[5] See HPRB Rules §§ 120-123, 32 D.C. Reg. 1987-1989 (1985).
[6] The property at issue in this case is a four-story town house leased to a single tenant. The tenant operates a Mexican restaurant, El Palacio, on the ground floor. The second floor contains the kitchen, storage space, and other support facilities for the restaurant. The third and fourth floors are not used.
[7] The tax year begins on July 1 and ends on June 30. D.C. Code §47-802(7) (1987). The assessed value of all real property is determined as of January 1 of the year preceding the tax year. D.C. Code § 47-820(a) (1987). Thus tax year 1983 ran from July 1, 1982, through June 30, 1983, and the valuation date for tax year 1983 was January 1, 1982 — a little more than one month before the application was filed to expand the Dupont Circle Historic District.
[8] The valuation date for tax year 1984 was January 1, 1983. D.C. Code § 47-820(a) (1987).
[9] See D.C. Code § 11-721(d) (1981).
[10] In a trial appellant would bear the burden of proving that the assessment was incorrect. Brisker v. District of Columbia, 510 A.2d 1037, 1039 (D.C. 1986) (citing cases).
[11] See 9 DCMR § 307.3 (1986).
[12] The Mayor’s authority to determine the assessed value of real property has been delegated to the Director of the Department of Finance and Revenue.
[13] Appellant proffered, inter alia, the testimony of an expert that any willing buyer having knowledge of the pending application to expand the historic district “would not have valued the property as if the highest and best use was assemblage and demolition, but rather from the viewpoint of income potential assuming the property was required to be preserved.”
[14] We emphasize, however, that the value of the property can be affected only by a reasonable probability, not a “mere possibility,” that it may be included in a historic district See 27 AM. JUR.2D Eminent Domain § 277 (1966).
[15] D.C. Code § 47-842 provides:

For certain officially designated historic buildings in the District, the Mayor shall, in addition to assessing at full market value, assess land and improvements on the basis of current use and structures of the buildings, which latter assessment, if it is less than full market value, shall be the basis of tax liability to the District.

[16] To be eligible for “historic property tax relief” under section 47-842, “real property must be a historic building designated by the Joint Committee on Landmarks of the National Capital and, in addition, must be approved by the Mayor under §47-844.” D.C. Code § 47-843 (1987).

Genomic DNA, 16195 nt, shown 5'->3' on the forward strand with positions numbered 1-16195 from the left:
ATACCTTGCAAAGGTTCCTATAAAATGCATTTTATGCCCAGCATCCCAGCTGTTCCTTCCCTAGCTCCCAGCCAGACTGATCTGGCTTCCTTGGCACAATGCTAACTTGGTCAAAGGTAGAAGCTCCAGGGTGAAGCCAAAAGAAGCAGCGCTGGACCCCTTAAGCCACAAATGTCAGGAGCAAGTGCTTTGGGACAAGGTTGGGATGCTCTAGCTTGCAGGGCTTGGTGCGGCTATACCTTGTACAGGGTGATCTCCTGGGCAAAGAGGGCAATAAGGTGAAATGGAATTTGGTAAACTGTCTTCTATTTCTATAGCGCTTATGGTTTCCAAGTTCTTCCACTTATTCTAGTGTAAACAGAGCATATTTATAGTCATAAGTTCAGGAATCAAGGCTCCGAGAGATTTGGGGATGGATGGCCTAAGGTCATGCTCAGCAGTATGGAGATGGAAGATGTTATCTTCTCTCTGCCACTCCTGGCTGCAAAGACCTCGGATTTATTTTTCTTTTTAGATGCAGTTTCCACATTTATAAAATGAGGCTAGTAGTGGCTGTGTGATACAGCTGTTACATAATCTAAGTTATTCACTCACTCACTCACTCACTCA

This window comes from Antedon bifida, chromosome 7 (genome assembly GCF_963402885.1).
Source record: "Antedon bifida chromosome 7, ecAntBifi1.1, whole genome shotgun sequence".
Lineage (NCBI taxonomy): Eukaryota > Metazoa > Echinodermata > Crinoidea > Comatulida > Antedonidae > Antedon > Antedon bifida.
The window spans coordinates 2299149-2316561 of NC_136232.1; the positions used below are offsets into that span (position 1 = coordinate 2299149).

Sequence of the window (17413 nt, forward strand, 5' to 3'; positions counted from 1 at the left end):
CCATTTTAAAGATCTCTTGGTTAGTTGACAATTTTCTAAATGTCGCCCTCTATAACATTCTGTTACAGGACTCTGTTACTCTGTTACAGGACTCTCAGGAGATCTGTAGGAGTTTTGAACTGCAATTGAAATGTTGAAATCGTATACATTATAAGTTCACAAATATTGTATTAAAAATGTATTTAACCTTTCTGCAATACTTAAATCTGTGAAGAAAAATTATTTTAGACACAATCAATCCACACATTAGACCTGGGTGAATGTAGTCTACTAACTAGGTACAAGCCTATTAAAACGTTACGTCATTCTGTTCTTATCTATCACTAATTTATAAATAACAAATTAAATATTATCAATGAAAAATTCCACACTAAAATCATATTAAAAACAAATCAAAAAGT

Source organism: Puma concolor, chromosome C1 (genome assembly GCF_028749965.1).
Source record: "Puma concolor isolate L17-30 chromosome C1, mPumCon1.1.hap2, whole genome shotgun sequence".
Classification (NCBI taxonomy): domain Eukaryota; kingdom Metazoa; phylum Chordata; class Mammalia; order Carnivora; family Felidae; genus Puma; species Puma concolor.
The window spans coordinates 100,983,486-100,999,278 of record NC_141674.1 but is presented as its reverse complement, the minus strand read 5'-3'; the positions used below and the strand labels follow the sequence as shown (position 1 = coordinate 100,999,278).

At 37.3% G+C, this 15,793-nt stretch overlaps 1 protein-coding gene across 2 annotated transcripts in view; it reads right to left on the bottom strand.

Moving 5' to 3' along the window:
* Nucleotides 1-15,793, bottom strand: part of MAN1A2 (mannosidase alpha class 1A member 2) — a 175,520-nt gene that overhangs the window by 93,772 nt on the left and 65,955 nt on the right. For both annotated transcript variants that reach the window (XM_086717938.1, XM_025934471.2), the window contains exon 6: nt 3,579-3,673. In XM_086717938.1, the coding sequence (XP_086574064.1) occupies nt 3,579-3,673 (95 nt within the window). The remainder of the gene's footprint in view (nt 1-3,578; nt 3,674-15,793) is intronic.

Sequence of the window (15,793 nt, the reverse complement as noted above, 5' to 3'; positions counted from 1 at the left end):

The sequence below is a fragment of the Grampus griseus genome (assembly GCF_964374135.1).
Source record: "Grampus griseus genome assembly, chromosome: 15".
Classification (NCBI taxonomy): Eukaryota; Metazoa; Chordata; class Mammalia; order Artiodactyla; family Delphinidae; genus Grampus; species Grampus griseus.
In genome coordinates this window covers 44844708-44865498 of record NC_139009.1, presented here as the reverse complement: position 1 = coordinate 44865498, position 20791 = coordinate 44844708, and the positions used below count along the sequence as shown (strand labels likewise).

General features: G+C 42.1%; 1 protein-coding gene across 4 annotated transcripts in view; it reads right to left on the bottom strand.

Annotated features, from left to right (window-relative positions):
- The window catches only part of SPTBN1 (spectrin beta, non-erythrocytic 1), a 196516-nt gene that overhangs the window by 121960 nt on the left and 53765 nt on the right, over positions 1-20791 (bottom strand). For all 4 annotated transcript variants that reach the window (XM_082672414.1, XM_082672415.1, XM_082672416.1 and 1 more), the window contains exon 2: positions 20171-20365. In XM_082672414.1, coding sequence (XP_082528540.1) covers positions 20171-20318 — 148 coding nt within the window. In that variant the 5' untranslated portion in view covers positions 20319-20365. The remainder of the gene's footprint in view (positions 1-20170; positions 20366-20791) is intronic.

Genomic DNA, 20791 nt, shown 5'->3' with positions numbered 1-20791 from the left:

[17] See note 14, supra.
[18] In determining the market value of a piece of property, the assessor may use one or more of the three generally recognized methods of valuation: the comparable sales method, the replacement cost method, or the income method. 9 DCMR § 307.2-307.5 (1986); see District of Columbia v. Washington Sheraton Corp., supra, 499 A.2d at 113-114. In this case the assessor utilized the comparable sales method.

STEADMAN, Associate Judge, concurring in part and dissenting in part:

I am impelled to differ with the majority’s treatment of the 1983 assessment.

We deal here with a statutory command that property be assessed at market value and that, in determining such value, the decision-maker “shall take into account any factor whic might have a bearing on the market value of the real property.” D.C. Code § 47-820(a) (1987 repl.) (emphasis added). What particular factors may affect

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the market value of a particular piece of property and when they begin to exert that effect to an appreciable extent are basically questions of fact, determined with the input of those skilled in the field.

We are reviewing a grant of summary judgment. Although the record is not entirely clear, I read appellant as asserting that on the critical date in question, January 1, 1982, the prospects of inclusion in an historic district were appreciably affecting the market value of its property. Although no application was formally filed until a month later, considerable activity toward historic district status was taking place. Satisfying though it is to draw bright lines in the law, I am unable to say that there could be no legitimate factual dispute about the effect of such activity on market value.